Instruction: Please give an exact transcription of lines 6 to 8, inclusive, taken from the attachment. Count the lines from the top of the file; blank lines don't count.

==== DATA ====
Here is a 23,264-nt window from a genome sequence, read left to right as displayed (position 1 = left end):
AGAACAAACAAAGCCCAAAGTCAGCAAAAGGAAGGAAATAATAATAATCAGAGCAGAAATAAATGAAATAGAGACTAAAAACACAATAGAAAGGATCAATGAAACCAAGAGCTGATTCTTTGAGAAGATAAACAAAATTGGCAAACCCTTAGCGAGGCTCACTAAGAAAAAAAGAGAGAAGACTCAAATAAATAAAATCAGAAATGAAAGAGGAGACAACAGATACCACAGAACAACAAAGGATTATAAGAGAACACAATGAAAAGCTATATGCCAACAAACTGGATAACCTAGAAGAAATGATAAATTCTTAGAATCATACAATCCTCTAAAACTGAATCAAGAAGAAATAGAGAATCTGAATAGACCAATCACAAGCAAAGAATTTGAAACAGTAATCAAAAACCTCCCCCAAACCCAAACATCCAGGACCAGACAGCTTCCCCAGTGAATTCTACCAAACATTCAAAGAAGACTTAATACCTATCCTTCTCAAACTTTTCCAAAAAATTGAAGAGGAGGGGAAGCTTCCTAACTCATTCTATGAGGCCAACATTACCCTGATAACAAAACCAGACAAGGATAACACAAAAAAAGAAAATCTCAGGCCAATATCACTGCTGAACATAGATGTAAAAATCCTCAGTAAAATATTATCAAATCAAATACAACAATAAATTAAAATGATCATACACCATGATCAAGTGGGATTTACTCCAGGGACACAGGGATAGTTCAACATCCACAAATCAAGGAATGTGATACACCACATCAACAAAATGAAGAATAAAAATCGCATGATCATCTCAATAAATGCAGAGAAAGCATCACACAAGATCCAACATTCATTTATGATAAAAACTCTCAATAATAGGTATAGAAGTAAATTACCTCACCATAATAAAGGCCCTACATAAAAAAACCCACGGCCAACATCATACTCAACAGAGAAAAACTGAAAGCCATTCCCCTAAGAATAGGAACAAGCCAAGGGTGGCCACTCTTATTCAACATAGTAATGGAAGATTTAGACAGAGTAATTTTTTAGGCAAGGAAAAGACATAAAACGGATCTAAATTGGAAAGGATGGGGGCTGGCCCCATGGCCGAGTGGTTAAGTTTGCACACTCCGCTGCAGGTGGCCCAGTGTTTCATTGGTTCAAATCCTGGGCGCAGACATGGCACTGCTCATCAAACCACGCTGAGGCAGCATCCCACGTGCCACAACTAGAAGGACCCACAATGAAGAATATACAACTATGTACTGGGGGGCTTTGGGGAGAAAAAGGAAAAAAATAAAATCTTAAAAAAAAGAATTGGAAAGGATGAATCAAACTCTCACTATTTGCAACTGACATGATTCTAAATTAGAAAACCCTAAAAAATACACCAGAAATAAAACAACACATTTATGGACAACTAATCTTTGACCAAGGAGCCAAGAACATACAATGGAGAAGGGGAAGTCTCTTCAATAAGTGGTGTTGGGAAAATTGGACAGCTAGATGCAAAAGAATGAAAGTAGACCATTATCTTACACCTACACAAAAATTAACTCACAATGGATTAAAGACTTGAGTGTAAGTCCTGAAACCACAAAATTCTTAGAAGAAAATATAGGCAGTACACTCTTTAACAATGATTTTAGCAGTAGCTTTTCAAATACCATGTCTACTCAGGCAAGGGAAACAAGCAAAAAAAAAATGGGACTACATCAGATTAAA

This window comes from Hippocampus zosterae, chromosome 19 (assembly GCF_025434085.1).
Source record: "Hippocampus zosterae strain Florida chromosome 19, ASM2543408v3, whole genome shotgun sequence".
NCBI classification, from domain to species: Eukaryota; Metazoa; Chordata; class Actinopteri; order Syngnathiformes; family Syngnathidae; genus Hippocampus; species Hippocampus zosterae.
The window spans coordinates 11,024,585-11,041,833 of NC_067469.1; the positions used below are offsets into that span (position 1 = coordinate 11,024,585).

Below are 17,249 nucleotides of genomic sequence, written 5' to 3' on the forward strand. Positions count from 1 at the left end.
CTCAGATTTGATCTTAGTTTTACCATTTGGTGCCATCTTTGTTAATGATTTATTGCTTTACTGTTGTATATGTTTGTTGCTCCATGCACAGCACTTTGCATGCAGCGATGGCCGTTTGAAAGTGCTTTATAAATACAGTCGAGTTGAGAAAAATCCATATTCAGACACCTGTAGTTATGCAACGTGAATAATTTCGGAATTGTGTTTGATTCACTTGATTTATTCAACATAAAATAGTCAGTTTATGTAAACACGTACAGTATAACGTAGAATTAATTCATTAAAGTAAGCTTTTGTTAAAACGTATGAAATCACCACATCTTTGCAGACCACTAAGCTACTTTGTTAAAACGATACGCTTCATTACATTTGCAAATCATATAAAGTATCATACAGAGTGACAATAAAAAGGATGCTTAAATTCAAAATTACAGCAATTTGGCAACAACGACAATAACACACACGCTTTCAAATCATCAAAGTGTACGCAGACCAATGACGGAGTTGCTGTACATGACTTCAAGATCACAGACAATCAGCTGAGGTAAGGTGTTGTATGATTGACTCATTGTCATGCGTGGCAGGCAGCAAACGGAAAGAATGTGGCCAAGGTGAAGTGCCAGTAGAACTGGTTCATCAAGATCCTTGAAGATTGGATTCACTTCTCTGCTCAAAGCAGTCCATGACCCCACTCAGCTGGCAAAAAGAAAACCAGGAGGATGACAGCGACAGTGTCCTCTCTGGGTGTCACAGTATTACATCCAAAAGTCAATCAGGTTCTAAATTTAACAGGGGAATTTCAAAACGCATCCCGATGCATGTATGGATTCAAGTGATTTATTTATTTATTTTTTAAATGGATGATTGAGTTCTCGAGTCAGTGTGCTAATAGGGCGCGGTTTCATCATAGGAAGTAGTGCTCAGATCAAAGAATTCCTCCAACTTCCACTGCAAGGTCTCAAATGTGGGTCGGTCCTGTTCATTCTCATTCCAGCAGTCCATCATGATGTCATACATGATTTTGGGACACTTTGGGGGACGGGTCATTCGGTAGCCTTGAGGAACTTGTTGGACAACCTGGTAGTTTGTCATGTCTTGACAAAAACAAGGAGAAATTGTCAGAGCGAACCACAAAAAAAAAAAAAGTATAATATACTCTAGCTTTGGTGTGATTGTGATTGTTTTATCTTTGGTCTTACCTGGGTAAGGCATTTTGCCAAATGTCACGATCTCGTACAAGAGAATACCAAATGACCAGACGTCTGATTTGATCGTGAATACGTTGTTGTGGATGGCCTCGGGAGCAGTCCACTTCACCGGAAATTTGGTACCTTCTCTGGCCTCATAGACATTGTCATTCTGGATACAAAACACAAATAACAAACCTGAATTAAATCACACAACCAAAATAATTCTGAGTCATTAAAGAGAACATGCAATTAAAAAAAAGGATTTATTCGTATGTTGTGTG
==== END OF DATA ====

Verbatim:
The window spans coordinates 11,024,585-11,041,833 of NC_067469.1; the positions used below are offsets into that span (position 1 = coordinate 11,024,585).

Below are 17,249 nucleotides of genomic sequence, written 5' to 3' on the forward strand. Positions count from 1 at the left end.
CTCAGATTTGATCTTAGTTTTACCATTTGGTGCCATCTTTGTTAATGATTTATTGCTTTACTGTTGTATATGTTTGTTGCTCCATGCACAGCACTTTGCATGCAGCGATGGCCGTTTGAAAGTGCTTTATAAATACAGTCGAGTTGAGAAAAATCCATATTCAGACACCTGTAGTTATGCAACGTGAATAATTTCGGAATTGTGTTTGATTCACTTGATTTATTCAACATAAAATAGTCAGTTTATGTAAACACGTACAGTATAACGTAGAATTAATTCATTAAAGTAAGCTTTTGTTAAAACGTATGAAATCACCACATCTTTGCAGACCACTAAGCTACTTTGTTAAAACGATACGCTTCATTACATTTGCAAATCATATAAAGTATCATACAGAGTGACAATAAAAAGGATGCTTAAATTCAAAATTACAGCAATTTGGCAACAACGACAATAACACACACGCTTTCAAATCATCAAAGTGTACGCAGACCAATGACGGAGTTGCTGTACATGACTTCAAGATCACAGACAATCAGCTGAGGTAAGGTGTTGTATGATTGACTCATTGTCATGCGTGGCAGGCAGCAAACGGAAAGAATGTGGCCAAGGTGAAGTGCCAGTAGAACTGGTTCATCAAGATCCTTGAAGATTGGATTCACTTCTCTGCTCAAAGCAGTCCATGACCCCACTCAGCTGGCAAAAAGAAAACCAGGAGGATGACAGCGACAGTGTCCTCTCTGGGTGTCACAGTATTACATCCAAAAGTCAATCAGGTTCTAAATTTAACAGGGGAATTTCAAAACGCATCCCGATGCATGTATGGATTCAAGTGATTTATTTATTTATTTTTTAAATGGATGATTGAGTTCTCGAGTCAGTGTGCTAATAGGGCGCGGTTTCATCATAGGAAGTAGTGCTCAGATCAAAGAATTCCTCCAACTTCCACTGCAAGGTCTCAAATGTGGGTCGGTCCTGTTCATTCTCATTCCAGCAGTCCATCATGATGTCATACATGATTTTGGGACACTTTGGGGGACGGGTCATTCGGTAGCCTTGAGGAACTTGTTGGACAACCTGGTAGTTTGTCATGTCTTGACAAAAACAAGGAGAAATTGTCAGAGCGAACCACAAAAAAAAAAAAAGTATAATATACTCTAGCTTTGGTGTGATTGTGATTGTTTTATCTTTGGTCTTACCTGGGTAAGGCATTTTGCCAAATGTCACGATCTCGTACAAGAGAATACCAAATGACCAGACGTCTGATTTGATCGTGAATACGTTGTTGTGGATGGCCTCGGGAGCAGTCCACTTCACCGGAAATTTGGTACCTTCTCTGGCCTCATAGACATTGTCATTCTGGATACAAAACACAAATAACAAACCTGAATTAAATCACACAACCAAAATAATTCTGAGTCATTAAAGAGAACATGCAATTAAAAAAAAGGATTTATTCGTATGTTGTGTG